Dweezil Zappa • progressive, hard rock

Saturday Mar 31, 2018

423 Central Ave NW
Albuquerque, NM 87102

Phone: 768-3522
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Dweezil Zappa was born on September 5, 1969 in Los Angeles the son of Frank and Gail Zappa.

It was inevitable that from the moment of his birth his life would be filled wall-to wall with music (his father having listed his religion as “musician” on Dweezil’s birth certificate). Dweezil’s early years were spent largely away from the spotlight—something of a rarity for the child of a celebrity, but perfect for cultivating a close relationship with his family.

Having watched his father perform concerts from the side of the stage since he was in diapers it was no surprise that he began to show an interest in music early on. At 6 years old he received his first guitar, a Fender Music Master from his dad.


See also: Show Up!


Dweezil Zappa
courtesy of the artist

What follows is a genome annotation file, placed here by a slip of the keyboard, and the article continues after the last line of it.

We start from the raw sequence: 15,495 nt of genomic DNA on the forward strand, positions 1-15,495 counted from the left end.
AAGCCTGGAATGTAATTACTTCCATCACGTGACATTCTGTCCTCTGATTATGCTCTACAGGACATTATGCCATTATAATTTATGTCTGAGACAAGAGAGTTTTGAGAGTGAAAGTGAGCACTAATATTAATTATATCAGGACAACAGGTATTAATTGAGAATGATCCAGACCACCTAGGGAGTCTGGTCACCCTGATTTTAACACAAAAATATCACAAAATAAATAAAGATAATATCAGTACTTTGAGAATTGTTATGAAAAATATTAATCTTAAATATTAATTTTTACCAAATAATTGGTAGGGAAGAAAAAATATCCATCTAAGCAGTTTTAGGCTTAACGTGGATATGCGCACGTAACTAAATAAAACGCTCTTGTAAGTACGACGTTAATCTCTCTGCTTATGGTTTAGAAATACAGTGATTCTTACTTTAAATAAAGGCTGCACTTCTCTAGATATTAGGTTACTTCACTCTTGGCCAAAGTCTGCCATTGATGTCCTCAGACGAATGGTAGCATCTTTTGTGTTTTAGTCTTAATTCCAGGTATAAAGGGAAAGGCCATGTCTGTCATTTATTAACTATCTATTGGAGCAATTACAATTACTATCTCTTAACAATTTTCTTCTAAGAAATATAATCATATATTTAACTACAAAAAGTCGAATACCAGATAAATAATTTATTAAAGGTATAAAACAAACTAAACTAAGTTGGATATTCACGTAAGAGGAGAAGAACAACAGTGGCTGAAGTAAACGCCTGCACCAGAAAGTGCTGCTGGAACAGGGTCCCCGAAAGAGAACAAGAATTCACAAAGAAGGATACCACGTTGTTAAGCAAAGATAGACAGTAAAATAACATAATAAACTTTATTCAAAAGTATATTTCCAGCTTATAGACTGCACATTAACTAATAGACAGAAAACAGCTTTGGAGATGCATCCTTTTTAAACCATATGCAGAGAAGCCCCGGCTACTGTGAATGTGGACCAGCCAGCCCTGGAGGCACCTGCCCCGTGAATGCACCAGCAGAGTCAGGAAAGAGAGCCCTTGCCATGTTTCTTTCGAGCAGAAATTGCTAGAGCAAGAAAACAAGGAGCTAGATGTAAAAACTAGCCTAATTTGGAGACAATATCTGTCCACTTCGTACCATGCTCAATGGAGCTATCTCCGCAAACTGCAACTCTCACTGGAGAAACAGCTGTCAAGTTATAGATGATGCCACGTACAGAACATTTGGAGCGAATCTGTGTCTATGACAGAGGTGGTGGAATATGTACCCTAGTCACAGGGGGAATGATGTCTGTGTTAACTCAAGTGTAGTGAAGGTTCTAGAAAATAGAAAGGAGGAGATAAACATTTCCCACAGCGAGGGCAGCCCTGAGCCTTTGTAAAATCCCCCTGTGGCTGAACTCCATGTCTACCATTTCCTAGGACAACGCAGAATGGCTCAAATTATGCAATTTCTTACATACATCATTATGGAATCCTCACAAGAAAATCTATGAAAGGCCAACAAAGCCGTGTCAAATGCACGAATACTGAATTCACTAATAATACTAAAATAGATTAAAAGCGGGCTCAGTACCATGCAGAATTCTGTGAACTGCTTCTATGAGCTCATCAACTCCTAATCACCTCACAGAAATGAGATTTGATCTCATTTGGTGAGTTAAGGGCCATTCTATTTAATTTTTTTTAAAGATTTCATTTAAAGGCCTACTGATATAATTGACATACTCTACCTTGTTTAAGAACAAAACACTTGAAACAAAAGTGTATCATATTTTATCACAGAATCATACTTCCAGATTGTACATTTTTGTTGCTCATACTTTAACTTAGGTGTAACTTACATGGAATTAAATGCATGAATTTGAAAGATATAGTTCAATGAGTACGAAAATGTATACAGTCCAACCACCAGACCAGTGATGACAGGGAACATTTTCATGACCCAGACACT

I saw Frank Zappa in concert three times. Once at Johnson Gym at UNM where he recorded part of a crazy, Albuquerque-referencing album called The Man From Utopia, and twice at the Paolo Soleri Amphitheater in Santa Fe. Although I will personally admit that it’s sometimes difficult to really dig Zappa’s tuneage, seeing him and his band perform the material live led me to the conclusion that he is one of the greatest American composers and bandleaders of the modern and post-modern eras. En serio, parts of all those shows are burned into my memory forever. But when Zappa died young, from cancer in the mid ’90s, many of his fans, followers and even detractors wondered how his work would survive. It turns out that his family, fractious and fighting some of the time over the master’s legacy, has had a great deal to do with preserving and performing his seminal work. Son Dweezil Zappa brings his old man back to life and demonstrates his own profound prowess on the electric guitar on Saturday, March 31, at the KiMo Theater (421 Central Ave. NW) for a concert whose theme is “Fifty Years of Frank.” Setlists so far this year have included essential works such as “Help, I’m a Rock,” “Inca Roads,” “Watermelon in Easter Hay” and “The Meek Shall Inherit Nothing.” Wow I could go on and on, but instead will urge you to take in this event, not so much as homage, but to learn how much rock music can be taken apart and reassembled before it deliciously scrambles the brain forever. 8pm • $31 to $77 • All-ages

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